The outage that darkened Facebook for two and a half hours Sept. 23 was caused by a software flaw in its database clusters, the company confirmed.
Facebook went down-the company called it the "worst outage we've had in over four years"-around 1:30 p.m. EDT Thursday and didn't go back up until 4 p.m. EDT.
Some of the 500 million-plus Facebook users tweeted about the event on Twitter, wondering what they would do without access to their photos, links, videos and other content they shared on the massive social network.
"The key flaw that caused this outage to be so severe was an unfortunate handling of an error condition," said Robert Johnson, director of software engineering at Facebook, in a blog post.
"An automated system for verifying configuration values ended up causing much more damage than it fixed."
One fault cascaded into many, with Facebook having to halt traffic to the failing database cluster. The company slowly allowed users to re-enter the Website.
The company turned off the automated system that handles correction values and is looking to pattern this configuration system after other systems at the company.
"We apologize again for the site outage, and we want you to know that we take the performance and reliability of Facebook very seriously," Johnson concluded.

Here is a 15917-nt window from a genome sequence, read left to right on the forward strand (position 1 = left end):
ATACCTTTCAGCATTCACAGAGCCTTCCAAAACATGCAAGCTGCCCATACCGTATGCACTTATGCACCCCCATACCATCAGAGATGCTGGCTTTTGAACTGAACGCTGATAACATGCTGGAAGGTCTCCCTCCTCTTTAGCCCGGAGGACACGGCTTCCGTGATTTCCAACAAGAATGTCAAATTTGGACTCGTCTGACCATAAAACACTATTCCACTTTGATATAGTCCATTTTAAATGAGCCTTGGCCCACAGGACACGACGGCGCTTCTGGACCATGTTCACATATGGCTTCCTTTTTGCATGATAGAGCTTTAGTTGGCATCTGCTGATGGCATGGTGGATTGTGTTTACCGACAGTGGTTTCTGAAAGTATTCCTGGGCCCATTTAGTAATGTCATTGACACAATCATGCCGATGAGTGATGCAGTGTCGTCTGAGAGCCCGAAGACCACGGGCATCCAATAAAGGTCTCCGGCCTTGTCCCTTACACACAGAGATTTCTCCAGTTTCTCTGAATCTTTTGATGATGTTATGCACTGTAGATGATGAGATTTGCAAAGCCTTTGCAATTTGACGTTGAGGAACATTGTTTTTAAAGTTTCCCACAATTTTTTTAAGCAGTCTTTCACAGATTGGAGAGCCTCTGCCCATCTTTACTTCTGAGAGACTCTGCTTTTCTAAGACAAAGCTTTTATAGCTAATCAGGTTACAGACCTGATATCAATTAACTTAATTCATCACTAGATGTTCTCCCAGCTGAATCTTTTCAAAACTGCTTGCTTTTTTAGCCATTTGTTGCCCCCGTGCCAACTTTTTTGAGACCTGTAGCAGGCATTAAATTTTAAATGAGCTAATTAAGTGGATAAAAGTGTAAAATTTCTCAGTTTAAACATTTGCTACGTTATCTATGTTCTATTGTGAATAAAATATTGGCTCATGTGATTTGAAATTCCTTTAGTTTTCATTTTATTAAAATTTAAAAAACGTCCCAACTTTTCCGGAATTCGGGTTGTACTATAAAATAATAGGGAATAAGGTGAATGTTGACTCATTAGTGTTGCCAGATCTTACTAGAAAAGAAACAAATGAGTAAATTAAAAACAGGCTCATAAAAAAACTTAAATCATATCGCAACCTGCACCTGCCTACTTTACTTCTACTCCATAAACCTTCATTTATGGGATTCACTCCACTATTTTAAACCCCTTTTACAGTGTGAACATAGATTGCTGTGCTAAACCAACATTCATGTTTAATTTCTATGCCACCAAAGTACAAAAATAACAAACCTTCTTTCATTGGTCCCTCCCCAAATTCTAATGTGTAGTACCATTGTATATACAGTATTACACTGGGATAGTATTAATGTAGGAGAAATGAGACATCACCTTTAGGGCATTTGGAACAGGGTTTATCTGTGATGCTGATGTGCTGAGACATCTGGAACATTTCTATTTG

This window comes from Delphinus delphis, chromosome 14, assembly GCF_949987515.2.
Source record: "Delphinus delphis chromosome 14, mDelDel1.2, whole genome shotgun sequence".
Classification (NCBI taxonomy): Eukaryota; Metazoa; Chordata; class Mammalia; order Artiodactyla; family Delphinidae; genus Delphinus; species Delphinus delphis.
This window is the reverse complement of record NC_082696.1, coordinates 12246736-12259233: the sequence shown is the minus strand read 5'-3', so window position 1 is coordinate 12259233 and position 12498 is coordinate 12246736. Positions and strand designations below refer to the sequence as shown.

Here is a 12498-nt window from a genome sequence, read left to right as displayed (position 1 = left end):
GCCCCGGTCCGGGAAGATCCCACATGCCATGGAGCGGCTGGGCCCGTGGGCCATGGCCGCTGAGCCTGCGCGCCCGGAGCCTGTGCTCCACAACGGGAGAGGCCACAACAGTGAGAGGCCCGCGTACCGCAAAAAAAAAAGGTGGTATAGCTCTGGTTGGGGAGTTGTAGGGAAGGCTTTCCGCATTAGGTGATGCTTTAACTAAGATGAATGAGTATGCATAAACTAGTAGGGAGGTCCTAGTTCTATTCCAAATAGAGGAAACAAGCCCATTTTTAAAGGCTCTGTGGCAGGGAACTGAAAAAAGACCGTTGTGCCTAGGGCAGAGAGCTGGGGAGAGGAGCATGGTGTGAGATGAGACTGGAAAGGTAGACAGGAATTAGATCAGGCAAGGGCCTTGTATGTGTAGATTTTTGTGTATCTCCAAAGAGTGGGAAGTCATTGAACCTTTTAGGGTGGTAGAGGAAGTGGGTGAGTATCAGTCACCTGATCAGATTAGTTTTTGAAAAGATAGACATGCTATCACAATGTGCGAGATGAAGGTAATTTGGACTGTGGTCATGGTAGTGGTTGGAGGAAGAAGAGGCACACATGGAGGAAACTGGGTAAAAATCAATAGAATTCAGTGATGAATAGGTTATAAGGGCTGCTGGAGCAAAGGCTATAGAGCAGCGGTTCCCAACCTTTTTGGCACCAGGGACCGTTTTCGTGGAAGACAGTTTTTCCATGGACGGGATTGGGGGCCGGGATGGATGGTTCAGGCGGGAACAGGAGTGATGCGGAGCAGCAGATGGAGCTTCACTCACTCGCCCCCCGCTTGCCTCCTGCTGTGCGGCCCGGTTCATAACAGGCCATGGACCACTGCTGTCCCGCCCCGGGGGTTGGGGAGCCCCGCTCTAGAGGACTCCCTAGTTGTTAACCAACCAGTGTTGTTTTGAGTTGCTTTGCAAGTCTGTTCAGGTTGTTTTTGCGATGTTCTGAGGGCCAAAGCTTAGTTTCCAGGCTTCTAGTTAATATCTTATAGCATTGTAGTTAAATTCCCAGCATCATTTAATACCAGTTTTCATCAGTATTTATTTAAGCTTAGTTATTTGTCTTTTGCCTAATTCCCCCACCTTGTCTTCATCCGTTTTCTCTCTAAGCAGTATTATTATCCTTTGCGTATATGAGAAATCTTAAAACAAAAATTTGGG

Read a more detailed explanation here.
Facebook outages are as rare as it used to be common to see the fail whale on Twitter, which was a regular haunt for prolonged outages until the company made significant infrastructure improvements this year.
Google Apps such as Gmail go down a couple times a year. This is particularly bad for business users who pay $50 per user, per year for the cloud collaboration software.
Facebook may find it has a shorter leash with consumers, who are increasingly spending their time there online.
ComScore said U.S. Web users in August spent 41.1 million minutes on Facebook, compared with 39.8 million minutes on all of Google's Websites.